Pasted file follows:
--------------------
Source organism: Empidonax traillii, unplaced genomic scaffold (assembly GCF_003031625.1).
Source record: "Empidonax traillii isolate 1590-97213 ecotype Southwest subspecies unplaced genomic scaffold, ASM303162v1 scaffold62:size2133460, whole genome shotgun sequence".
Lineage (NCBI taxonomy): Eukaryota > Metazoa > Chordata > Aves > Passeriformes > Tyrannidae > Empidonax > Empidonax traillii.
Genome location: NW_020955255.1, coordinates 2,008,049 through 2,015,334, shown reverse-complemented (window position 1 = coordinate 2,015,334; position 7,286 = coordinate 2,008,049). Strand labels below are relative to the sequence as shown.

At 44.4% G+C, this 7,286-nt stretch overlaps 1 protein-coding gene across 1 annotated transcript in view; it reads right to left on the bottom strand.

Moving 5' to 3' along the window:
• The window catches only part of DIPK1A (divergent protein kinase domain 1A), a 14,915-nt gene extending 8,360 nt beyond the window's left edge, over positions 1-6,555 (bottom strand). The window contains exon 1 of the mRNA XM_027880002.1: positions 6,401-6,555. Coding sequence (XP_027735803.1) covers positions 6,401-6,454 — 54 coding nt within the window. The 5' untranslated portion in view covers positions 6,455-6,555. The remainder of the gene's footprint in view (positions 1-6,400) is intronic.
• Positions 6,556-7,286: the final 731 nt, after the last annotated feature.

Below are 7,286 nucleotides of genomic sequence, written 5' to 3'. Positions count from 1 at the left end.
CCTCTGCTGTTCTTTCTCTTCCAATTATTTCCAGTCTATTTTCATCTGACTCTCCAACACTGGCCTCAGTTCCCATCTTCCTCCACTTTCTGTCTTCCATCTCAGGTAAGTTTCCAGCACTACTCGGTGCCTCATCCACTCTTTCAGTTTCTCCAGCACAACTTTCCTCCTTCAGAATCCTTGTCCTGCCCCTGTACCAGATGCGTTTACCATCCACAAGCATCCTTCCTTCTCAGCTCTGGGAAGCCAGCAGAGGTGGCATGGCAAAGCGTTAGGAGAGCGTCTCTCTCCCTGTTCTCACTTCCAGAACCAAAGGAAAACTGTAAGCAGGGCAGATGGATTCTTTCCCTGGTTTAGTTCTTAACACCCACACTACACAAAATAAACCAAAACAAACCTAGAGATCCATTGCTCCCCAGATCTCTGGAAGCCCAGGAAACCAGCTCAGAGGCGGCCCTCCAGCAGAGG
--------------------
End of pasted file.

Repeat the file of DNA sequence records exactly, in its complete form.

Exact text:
Source organism: Empidonax traillii, unplaced genomic scaffold (assembly GCF_003031625.1).
Source record: "Empidonax traillii isolate 1590-97213 ecotype Southwest subspecies unplaced genomic scaffold, ASM303162v1 scaffold62:size2133460, whole genome shotgun sequence".
Lineage (NCBI taxonomy): Eukaryota > Metazoa > Chordata > Aves > Passeriformes > Tyrannidae > Empidonax > Empidonax traillii.
Genome location: NW_020955255.1, coordinates 2,008,049 through 2,015,334, shown reverse-complemented (window position 1 = coordinate 2,015,334; position 7,286 = coordinate 2,008,049). Strand labels below are relative to the sequence as shown.

At 44.4% G+C, this 7,286-nt stretch overlaps 1 protein-coding gene across 1 annotated transcript in view; it reads right to left on the bottom strand.

Moving 5' to 3' along the window:
• The window catches only part of DIPK1A (divergent protein kinase domain 1A), a 14,915-nt gene extending 8,360 nt beyond the window's left edge, over positions 1-6,555 (bottom strand). The window contains exon 1 of the mRNA XM_027880002.1: positions 6,401-6,555. Coding sequence (XP_027735803.1) covers positions 6,401-6,454 — 54 coding nt within the window. The 5' untranslated portion in view covers positions 6,455-6,555. The remainder of the gene's footprint in view (positions 1-6,400) is intronic.
• Positions 6,556-7,286: the final 731 nt, after the last annotated feature.

Below are 7,286 nucleotides of genomic sequence, written 5' to 3'. Positions count from 1 at the left end.
CCTCTGCTGTTCTTTCTCTTCCAATTATTTCCAGTCTATTTTCATCTGACTCTCCAACACTGGCCTCAGTTCCCATCTTCCTCCACTTTCTGTCTTCCATCTCAGGTAAGTTTCCAGCACTACTCGGTGCCTCATCCACTCTTTCAGTTTCTCCAGCACAACTTTCCTCCTTCAGAATCCTTGTCCTGCCCCTGTACCAGATGCGTTTACCATCCACAAGCATCCTTCCTTCTCAGCTCTGGGAAGCCAGCAGAGGTGGCATGGCAAAGCGTTAGGAGAGCGTCTCTCTCCCTGTTCTCACTTCCAGAACCAAAGGAAAACTGTAAGCAGGGCAGATGGATTCTTTCCCTGGTTTAGTTCTTAACACCCACACTACACAAAATAAACCAAAACAAACCTAGAGATCCATTGCTCCCCAGATCTCTGGAAGCCCAGGAAACCAGCTCAGAGGCGGCCCTCCAGCAGAGG